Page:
Bosnian students who fought school segregation win prestigious award

    After defeating a plan to segregate their school last year, students from Jajce, Bosnia and Herzegovina, are winners of the 2018 Max van der Stoel Award.
    Days after their victory was announced, over 100 students from across Bosnia rallied outside the Central Bosnia Canton building in Travnik on Tuesday, June 20, to protest the ongoing policy of school segregation around the country. (WNV/Anela Ibraković)

    Last year, high school students from Jajce, Bosnia and Herzegovina, successfully defeated a government plan to segregate their school. Now they are the recipients of a prestigious award for their courage and persistence. On Friday, the students were named winner of the 2018 Max van der Stoel Award — a $58,600 prize awarded by an international jury through the Organization for Security and Co-operation in Europe, or OSCE. The award is given every two years for outstanding achievements in promoting integration and social cohesion in OSCE countries.

    Nikolas Rimac, one of the high school students who led the effort against segregation in Jajce, said he hopes the funds will help establish a foundation for student activism in the future. “We are truly keen to use [this money] for goodwill and a better tomorrow,” Rimac said.

    Beginning in the summer of 2016, the students in Jajce, a small town in central Bosnia, organized protests and creative actions in opposition to a plan by local government officials to divide high school students based on ethnic identity. The plan to create a new high school serving only Bosniak (Bosnian Muslim) students would further a policy called “Two Schools Under One Roof,” established after the end of the Bosnian War and still applied in over 50 schools across the country. The plan to segregate Jajce’s high school was condemned by students and local activists as a politically-motivated attempt to gain votes in an upcoming election, and would have entrenched existing institutional divisions among the younger generation.

    Students of all backgrounds marched through the center of town carrying flags to represent all three ethno-national groups — Croatian, Serbian and Bosnian — living in Jajce, and began to speak publicly about their plan to organize resistance to the new school.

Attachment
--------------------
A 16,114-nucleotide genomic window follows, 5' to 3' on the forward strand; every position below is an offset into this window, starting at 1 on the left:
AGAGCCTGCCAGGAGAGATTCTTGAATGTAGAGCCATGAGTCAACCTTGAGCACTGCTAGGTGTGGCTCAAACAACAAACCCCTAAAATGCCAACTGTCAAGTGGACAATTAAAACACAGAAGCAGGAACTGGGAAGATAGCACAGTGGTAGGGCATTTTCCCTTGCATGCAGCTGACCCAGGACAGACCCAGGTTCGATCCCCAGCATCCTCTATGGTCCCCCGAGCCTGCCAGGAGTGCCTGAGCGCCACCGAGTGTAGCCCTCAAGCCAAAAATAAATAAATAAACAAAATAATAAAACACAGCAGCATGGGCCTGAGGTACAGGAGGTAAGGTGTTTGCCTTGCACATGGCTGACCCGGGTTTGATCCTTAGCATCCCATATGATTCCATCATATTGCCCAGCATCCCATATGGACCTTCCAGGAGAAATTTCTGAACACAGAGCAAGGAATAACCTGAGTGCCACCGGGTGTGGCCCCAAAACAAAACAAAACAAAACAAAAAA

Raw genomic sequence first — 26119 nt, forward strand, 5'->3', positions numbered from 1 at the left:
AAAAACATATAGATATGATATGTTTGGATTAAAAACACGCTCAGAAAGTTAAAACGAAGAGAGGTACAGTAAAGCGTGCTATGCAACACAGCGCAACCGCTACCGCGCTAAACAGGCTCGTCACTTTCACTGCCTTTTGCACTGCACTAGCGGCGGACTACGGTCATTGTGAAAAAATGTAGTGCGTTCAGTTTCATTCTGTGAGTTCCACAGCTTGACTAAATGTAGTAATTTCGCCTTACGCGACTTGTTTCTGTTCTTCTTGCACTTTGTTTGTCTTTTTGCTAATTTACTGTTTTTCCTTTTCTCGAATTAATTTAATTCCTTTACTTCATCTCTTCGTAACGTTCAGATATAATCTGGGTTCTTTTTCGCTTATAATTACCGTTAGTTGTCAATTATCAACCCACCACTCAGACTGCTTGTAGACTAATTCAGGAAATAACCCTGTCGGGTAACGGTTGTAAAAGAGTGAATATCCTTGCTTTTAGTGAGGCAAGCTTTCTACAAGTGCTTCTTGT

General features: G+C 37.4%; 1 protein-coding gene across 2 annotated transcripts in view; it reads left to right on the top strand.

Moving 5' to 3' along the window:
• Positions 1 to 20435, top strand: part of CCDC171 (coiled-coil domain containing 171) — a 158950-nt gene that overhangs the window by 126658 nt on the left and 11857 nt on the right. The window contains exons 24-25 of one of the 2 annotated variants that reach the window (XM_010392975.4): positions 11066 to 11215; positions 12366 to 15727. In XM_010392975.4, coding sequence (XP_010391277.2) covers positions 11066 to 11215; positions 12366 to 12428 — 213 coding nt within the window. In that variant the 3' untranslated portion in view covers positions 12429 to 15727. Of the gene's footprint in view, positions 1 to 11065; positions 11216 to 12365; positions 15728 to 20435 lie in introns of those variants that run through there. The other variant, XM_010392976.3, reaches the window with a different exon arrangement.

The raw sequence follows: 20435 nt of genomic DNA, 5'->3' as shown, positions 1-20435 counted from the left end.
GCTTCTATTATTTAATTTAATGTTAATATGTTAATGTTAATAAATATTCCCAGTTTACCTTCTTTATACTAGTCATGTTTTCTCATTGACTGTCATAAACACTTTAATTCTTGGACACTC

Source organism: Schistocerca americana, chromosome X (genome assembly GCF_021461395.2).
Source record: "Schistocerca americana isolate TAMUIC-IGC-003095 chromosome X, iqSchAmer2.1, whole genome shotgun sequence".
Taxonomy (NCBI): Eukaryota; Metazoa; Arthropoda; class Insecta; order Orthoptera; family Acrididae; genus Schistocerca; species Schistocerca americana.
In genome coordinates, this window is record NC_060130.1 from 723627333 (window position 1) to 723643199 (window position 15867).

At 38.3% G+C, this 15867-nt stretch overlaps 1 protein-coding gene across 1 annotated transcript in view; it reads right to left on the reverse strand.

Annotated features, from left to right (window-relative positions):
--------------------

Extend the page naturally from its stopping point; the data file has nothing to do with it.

Despite discouragement from community members, classmates and often their own parents, the students continued to speak out against the segregation plan. The students gave interviews with numerous media outlets and held classroom walk-outs, eventually gaining support from leaders in the international community who exert considerable influence on Bosnia and Herzegovina’s political system. Some teachers joined in supporting the students, despite risking their jobs and reputations for standing against local political leaders.

    Young people from around the country joined the Jajce students by holding rallies in their own towns, drawing nationwide attention to the continued practice of “two schools under one roof.” In June 2017, the government of the Central Bosnian Canton officially dropped the plan to segregate their high school — a resounding success for the small band of students who sparked a national conversation on the future of divided schools in Bosnia and Herzegovina.

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    The award was established in 2001 by the Netherlands’ Ministry of Foreign Affairs and is named after renowned Dutch statesman Max van der Stoel, who became the first OSCE High Commissioner on National Minorities in 1993. The prize is a significant recognition of the students’ tenacity and bravery in standing up to their political leaders, and may motivate future student actions to promote school integrations across Bosnia and Herzegovina.

    Rimac noted that the students are still discussing how the funds will be allocated and distributed. He said he hopes the students’ success in Jajce will inspire other students throughout Bosnia to challenge division in their own schools.

    “It is our duty to react against discrimination,” said Rimac, who will begin his university studies in philosophy this fall in Sarajevo. “We think we are a crucial part of the development of the political system, no matter [what people may think].”

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